This essay is another example of Sinclair’s weirdly brilliant take on the way time can shift backwards, so that when we seem to be going forward we’re going backwards and vice versa. And there’s been a need for this process - and in ‘… remote places, the only poetry is process.’ - the commodified, franchised, celebrity status of Dylan has long been as petrified as the harsh stones Sinclair sees as powering Dilworth’s doings. What I was thinking as I took my ticket for the event was that Dylan needed someone to make a new narrative, a new voodoo out of him. When you’re given a Dilworth piece there are certain things you’re asked to do with it - bury it, for example, or take it back to a certain place in a certain circumscribed way. To the Hebrides, for example, on foot. So too with Dylan. What I was thinking was that we needed a new voodoo, treat the brand identity of Dylan as a comfort zone of a shared past we must get out of. Somehow. So I was hoping Furmanovsky was going to provide me with some magical objects, some way of getting us out of the rage of that comfort. I guess I was looking to get inspiration.

‘When she founded rockarchive , , in 1998 photographer Jill Furmanovsky had in mind the wealth of rock and roll material that lay largely hidden in her own vast archive, as well as those of fellow photographers in the genre. She saw this as a great opportunity to unearth a fascinating and hitherto unseen rock and roll history.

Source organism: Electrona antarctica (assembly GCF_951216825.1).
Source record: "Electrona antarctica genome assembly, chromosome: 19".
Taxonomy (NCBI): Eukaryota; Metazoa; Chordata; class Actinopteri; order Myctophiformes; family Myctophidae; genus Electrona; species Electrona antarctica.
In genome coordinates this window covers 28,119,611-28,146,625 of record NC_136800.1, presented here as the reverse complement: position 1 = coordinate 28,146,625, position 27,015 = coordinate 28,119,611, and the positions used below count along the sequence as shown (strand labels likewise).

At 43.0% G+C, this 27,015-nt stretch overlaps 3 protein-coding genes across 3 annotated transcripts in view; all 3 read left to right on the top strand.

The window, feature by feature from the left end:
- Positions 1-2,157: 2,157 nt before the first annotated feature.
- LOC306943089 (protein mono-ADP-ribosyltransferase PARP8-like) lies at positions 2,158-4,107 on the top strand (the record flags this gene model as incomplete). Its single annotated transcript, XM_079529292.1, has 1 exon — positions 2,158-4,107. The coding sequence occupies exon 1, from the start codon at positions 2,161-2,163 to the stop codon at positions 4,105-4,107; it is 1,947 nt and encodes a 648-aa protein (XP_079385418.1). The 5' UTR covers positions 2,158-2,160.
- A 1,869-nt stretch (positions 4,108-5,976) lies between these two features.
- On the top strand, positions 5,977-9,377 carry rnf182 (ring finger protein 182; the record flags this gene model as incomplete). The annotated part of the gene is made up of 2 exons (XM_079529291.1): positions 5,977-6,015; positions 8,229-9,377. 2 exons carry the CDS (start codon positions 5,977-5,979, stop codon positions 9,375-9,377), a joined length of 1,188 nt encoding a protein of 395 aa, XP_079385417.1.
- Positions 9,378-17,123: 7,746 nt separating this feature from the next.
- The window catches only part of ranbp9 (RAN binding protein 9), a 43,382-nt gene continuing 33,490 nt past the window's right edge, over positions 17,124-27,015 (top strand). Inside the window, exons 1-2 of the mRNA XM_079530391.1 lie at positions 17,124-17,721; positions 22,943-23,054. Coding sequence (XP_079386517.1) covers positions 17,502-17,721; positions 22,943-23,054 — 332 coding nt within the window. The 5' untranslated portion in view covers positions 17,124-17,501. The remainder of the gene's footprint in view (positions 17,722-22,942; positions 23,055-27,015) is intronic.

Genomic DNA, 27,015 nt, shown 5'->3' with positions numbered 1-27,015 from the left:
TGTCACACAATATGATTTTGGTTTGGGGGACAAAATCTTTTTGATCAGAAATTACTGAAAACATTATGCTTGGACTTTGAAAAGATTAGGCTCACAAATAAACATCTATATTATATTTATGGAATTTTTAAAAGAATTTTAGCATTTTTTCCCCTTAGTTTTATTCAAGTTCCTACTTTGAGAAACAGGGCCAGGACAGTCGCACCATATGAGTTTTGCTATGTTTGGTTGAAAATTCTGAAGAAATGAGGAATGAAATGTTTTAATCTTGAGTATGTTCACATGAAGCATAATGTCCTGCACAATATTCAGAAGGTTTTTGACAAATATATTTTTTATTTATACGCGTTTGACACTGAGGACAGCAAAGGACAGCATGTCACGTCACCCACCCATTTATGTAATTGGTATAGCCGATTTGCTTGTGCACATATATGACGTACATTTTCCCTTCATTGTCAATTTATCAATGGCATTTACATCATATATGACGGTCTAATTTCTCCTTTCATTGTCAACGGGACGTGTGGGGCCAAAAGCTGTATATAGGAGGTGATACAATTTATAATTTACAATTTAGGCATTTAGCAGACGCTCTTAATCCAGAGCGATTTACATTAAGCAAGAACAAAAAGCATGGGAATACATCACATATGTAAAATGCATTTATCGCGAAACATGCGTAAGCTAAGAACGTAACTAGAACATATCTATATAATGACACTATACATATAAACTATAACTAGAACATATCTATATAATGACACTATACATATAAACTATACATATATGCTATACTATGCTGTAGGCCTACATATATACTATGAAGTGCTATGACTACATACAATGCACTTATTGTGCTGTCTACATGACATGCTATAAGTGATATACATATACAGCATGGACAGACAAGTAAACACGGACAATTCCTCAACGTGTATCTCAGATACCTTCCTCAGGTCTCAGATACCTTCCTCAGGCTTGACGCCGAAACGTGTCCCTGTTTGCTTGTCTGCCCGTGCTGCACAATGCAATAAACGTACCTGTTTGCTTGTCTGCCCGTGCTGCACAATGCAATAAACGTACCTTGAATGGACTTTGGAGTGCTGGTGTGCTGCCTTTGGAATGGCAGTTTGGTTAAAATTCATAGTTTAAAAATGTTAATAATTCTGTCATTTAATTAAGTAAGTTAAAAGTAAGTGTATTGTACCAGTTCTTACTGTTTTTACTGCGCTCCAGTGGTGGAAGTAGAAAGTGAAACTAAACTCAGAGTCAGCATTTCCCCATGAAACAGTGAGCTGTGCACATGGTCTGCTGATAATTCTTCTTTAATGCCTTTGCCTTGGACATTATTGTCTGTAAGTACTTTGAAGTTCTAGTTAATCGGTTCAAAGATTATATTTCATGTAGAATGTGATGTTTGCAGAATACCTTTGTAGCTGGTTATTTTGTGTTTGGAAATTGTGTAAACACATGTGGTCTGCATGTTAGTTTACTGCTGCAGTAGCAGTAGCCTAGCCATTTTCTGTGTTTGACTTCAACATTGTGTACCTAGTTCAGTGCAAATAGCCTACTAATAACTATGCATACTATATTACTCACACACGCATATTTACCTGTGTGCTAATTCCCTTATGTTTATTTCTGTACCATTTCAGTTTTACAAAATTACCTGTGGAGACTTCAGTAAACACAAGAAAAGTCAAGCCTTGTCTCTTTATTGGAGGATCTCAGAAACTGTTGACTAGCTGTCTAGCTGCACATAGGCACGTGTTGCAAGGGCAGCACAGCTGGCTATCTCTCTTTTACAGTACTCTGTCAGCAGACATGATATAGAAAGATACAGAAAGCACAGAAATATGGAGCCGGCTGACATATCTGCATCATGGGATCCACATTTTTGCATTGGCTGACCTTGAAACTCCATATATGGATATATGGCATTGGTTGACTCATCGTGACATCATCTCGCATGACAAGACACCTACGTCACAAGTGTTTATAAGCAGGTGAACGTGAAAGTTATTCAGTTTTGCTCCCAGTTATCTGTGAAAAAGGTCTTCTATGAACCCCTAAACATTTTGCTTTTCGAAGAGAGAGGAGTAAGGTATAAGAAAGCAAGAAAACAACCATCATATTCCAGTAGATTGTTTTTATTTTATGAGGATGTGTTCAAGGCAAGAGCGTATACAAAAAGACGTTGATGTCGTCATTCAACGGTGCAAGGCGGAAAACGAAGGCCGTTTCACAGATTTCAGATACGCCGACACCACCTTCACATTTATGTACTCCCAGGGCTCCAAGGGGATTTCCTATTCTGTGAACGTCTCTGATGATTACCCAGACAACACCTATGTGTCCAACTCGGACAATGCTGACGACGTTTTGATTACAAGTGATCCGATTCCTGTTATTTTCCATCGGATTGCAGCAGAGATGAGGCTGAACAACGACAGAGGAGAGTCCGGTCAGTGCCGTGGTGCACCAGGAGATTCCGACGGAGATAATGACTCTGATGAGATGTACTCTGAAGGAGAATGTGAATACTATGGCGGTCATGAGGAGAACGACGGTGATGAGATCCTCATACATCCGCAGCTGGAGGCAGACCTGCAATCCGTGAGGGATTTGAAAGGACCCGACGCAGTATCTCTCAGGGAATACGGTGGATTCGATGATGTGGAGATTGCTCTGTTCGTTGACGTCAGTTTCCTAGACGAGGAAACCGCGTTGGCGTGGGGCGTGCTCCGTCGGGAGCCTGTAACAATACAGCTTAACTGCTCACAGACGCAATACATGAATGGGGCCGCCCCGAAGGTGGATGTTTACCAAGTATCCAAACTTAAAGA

In the footsteps of collectives like Magnum, rockarchive is run very much on behalf of its photographers. Its philosophy is to accord dignity and recognition to the art of photography and maintain the rights of its practitioners. But the long term aims are wider: to promote lesser known work by high profile photographers as well as the work of up and coming photographers , to provide a valuable historical resource, to offer news on exhibitions and events and to provide links to other pertinent websites.’

So ok, I read the handout, worry about that word ‘dignity’ which seems so scarily portentious, glance at the monochrome bleach-outs of rock dinosaurs from Led Zepplin and The Rolling Stones and think that this is all a bit pompous, serious, a bit of a retro-saddo yawp. ‘Oh fuck, there’s nothing here but the commercial squeak of moral improvement, politeness and costive mystification with cash in its eyes.’ But I didn’t turn away, after all, there was free wine. Richard Williams, Andy Gill and Mick Gold are also due to contribute readings on the night. And they’re good at what they do, but what they’re doing, it’s nothing new. It’s more or less homage to the Bobster legend, a few twists to show they’re not tugging their forlocks to the myth in toto, but on the whole, there’s the same Dylan in their presentations that we’ve been having to read about for the last forty odd years.